Speaking of survival and eyeglasses, have you ever tried to use anything, like a gun or a knife or whatever, after you’ve got blinded by the sun, or by dirt that entered your eyes due to wind, and so on and so forth? This is yet another reason for wearing sunglasses. Obviously, try to choose a pair of glasses that provide you with good peripheral vision, tough as nails and with high quality lenses. Bad lenses may give you headaches and make you dizzy. So always aim for the best quality sunglasses you can afford. The mil-spec stuff is the best, but they’re pretty expensive.

Sunglasses are also excellent for protecting one’s eyes from flying debris in a car accident, not to mention dramatic stuff that can occur when outdoors (especially if you wear contact lenses), the likes of wind, rain, dust, and obviously sun. Speaking of sun, you may feel like you have sand in your eyes even when you wear your sunglasses in a hot summer day. But do you know what’s even worse? The sun reflecting off the snow and entering your eyes. This phenomenon is called snow blindness and it’s very dangerous, as you can lose your eyesight due to too much exposure to UV rays reflected by the snow. Obviously, this is a risk-factor for outdoor enthusiasts traveling in snowy terrain without proper eye-wear protection.

Even if you’re going snowshoeing, hiking or skiing for a few days without sunglasses you’re at risk to be affected by snow blindness. Now imagine you’re in an outdoors survival scenario during winter and you have to travel on foot for long distances in the snow, and the sun is shining. The horror, the horror…

Symptoms of snow blindness may include bloodshot eyes, headache, eye pain, halos around lights, hazy vision and eyelid twitching. This is a very serious condition, so never adventure outdoors without your sunglasses, alright? Always remember that a proper pair of sunglasses must not allow light to enter the sides.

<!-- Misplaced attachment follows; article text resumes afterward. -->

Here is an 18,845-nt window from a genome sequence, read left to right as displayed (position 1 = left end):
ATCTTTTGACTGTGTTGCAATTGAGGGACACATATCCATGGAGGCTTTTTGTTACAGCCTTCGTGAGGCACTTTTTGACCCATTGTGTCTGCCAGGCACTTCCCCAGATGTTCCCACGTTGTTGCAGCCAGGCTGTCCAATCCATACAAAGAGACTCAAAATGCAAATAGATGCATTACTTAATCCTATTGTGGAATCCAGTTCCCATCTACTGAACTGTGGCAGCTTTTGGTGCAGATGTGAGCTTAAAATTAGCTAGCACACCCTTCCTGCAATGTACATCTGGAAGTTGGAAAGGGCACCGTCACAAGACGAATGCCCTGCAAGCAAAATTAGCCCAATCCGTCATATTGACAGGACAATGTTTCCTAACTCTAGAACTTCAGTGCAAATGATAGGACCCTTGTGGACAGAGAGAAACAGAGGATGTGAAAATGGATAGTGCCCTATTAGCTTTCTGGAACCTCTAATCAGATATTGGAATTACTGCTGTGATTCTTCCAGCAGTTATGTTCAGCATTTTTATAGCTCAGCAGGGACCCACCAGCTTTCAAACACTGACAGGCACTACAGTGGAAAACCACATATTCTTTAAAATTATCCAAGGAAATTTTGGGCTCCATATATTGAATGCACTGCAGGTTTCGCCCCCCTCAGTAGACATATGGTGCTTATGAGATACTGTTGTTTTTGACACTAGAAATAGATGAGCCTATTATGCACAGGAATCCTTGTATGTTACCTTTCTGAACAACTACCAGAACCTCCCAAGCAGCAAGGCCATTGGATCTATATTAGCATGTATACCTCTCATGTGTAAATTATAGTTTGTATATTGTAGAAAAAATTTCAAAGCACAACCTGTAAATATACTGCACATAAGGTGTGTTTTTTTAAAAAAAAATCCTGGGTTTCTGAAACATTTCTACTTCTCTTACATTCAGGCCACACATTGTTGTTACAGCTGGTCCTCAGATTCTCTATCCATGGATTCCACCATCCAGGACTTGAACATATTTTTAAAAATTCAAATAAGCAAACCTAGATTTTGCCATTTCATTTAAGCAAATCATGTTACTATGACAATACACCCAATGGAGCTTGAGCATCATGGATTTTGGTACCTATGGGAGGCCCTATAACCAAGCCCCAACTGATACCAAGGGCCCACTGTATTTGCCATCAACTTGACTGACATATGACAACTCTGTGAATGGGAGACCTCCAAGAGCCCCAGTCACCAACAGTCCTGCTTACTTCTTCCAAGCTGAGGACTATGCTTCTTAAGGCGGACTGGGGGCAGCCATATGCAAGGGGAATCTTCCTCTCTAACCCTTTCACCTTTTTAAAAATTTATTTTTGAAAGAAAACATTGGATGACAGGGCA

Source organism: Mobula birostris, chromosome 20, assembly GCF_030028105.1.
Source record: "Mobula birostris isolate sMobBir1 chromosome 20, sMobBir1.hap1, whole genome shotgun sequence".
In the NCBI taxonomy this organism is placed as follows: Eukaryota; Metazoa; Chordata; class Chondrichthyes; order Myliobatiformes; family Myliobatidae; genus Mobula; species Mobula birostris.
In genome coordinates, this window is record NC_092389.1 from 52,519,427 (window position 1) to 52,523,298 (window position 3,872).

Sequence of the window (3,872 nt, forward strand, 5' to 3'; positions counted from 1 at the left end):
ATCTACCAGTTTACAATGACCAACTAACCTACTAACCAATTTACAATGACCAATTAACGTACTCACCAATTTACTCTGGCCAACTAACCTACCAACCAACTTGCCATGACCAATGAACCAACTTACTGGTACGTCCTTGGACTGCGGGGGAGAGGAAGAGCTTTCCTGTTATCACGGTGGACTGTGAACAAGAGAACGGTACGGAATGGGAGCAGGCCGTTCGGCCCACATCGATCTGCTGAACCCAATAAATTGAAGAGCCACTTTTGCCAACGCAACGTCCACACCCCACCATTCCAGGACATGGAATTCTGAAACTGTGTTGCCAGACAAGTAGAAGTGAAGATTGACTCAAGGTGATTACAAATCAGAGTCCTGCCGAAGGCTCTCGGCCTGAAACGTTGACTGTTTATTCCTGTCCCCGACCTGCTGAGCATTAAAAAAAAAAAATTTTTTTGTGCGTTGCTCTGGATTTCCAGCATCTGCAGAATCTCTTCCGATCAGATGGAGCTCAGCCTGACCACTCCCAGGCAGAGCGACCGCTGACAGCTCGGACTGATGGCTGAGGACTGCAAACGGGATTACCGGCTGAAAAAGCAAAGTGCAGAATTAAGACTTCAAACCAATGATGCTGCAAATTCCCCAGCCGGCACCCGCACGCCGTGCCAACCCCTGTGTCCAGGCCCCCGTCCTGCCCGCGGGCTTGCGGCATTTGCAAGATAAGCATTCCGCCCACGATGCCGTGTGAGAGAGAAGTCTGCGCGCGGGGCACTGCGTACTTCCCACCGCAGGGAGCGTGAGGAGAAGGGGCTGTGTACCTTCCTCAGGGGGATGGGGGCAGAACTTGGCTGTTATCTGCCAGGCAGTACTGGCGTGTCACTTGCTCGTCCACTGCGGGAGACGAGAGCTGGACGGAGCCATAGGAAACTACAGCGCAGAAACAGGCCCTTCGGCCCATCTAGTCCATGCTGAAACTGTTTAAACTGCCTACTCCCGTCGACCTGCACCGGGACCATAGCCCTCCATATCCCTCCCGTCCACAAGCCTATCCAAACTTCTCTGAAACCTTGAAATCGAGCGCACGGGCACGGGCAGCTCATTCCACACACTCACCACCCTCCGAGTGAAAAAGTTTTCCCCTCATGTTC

Choosing a Good Pair of Sunglasses

I’ve already told you about ballistic/military spec eye-wear, but those bad-boys are very expensive, and by that I mean a couple hundred bucks. You may find them cheaper on eBay, second-hand or at hardware military supplies, who knows? There are cheaper options though, but there are a few caveats about cheap sunglasses.

First, make sure they have adequate UV protection. Don’t choose your sunglasses with your heart, i.e. the ones that make you look like Roddy Piper in “They Live”. Good UV protection in a pair of sunglasses is not expensive at all. Before buying, do some internet research about the particular brand/model of sunglasses you’re looking for, and check out the specs thoroughly, basing your buying-decision on what kind of protection you require and where you’ll wear them the most. If you have sensitive eyes, look for polarized sunglasses with anti-glare protection, and also for OSHA and ANSI Z87.1regulations for industrial eye protection. Speaking of UV protection, it should range between 99.9 and 100%.

Impact protection is another good feature to have in a high quality pair of survival sunglasses, even if we’re not talking about military grade stuff. Just to give you an idea about what I am talking about, check out the Torege Polarized Sports Sunglasses, which are shatterproof and cost less than $30. Cycling glasses are built to be light and tough, so give them a try, as they’re not expensive.

Bottom Line